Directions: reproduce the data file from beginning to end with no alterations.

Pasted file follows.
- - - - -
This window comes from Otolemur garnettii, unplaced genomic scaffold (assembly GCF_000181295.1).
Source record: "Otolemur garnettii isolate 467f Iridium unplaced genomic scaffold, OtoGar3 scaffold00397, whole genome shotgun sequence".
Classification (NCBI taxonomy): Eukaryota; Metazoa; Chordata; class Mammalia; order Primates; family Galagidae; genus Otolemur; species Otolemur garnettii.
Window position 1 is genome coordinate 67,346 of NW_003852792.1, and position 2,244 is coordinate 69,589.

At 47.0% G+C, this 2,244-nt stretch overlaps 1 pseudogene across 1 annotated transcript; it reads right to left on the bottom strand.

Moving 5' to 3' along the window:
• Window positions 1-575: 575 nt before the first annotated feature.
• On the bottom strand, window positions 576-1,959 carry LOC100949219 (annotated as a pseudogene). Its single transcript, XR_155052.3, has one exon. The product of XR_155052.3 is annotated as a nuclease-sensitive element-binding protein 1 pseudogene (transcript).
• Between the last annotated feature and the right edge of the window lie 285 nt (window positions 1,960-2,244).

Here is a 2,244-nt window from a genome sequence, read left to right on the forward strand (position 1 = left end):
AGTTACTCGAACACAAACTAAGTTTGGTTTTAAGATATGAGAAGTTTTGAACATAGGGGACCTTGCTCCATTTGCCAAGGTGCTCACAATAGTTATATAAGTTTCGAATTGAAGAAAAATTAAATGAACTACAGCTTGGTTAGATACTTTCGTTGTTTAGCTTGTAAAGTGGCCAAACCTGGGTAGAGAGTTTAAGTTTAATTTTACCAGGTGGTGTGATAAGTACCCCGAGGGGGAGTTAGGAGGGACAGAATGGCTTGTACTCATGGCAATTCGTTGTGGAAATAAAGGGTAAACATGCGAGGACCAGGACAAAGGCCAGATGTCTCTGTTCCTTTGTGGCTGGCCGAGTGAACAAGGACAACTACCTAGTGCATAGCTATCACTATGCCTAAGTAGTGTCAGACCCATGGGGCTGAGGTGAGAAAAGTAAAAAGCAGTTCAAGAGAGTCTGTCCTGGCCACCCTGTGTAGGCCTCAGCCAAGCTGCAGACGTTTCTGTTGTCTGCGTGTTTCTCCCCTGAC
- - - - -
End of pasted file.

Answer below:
This window comes from Otolemur garnettii, unplaced genomic scaffold (assembly GCF_000181295.1).
Source record: "Otolemur garnettii isolate 467f Iridium unplaced genomic scaffold, OtoGar3 scaffold00397, whole genome shotgun sequence".
Classification (NCBI taxonomy): Eukaryota; Metazoa; Chordata; class Mammalia; order Primates; family Galagidae; genus Otolemur; species Otolemur garnettii.
Window position 1 is genome coordinate 67,346 of NW_003852792.1, and position 2,244 is coordinate 69,589.

At 47.0% G+C, this 2,244-nt stretch overlaps 1 pseudogene across 1 annotated transcript; it reads right to left on the bottom strand.

Moving 5' to 3' along the window:
• Window positions 1-575: 575 nt before the first annotated feature.
• On the bottom strand, window positions 576-1,959 carry LOC100949219 (annotated as a pseudogene). Its single transcript, XR_155052.3, has one exon. The product of XR_155052.3 is annotated as a nuclease-sensitive element-binding protein 1 pseudogene (transcript).
• Between the last annotated feature and the right edge of the window lie 285 nt (window positions 1,960-2,244).

Here is a 2,244-nt window from a genome sequence, read left to right on the forward strand (position 1 = left end):
AGTTACTCGAACACAAACTAAGTTTGGTTTTAAGATATGAGAAGTTTTGAACATAGGGGACCTTGCTCCATTTGCCAAGGTGCTCACAATAGTTATATAAGTTTCGAATTGAAGAAAAATTAAATGAACTACAGCTTGGTTAGATACTTTCGTTGTTTAGCTTGTAAAGTGGCCAAACCTGGGTAGAGAGTTTAAGTTTAATTTTACCAGGTGGTGTGATAAGTACCCCGAGGGGGAGTTAGGAGGGACAGAATGGCTTGTACTCATGGCAATTCGTTGTGGAAATAAAGGGTAAACATGCGAGGACCAGGACAAAGGCCAGATGTCTCTGTTCCTTTGTGGCTGGCCGAGTGAACAAGGACAACTACCTAGTGCATAGCTATCACTATGCCTAAGTAGTGTCAGACCCATGGGGCTGAGGTGAGAAAAGTAAAAAGCAGTTCAAGAGAGTCTGTCCTGGCCACCCTGTGTAGGCCTCAGCCAAGCTGCAGACGTTTCTGTTGTCTGCGTGTTTCTCCCCTGAC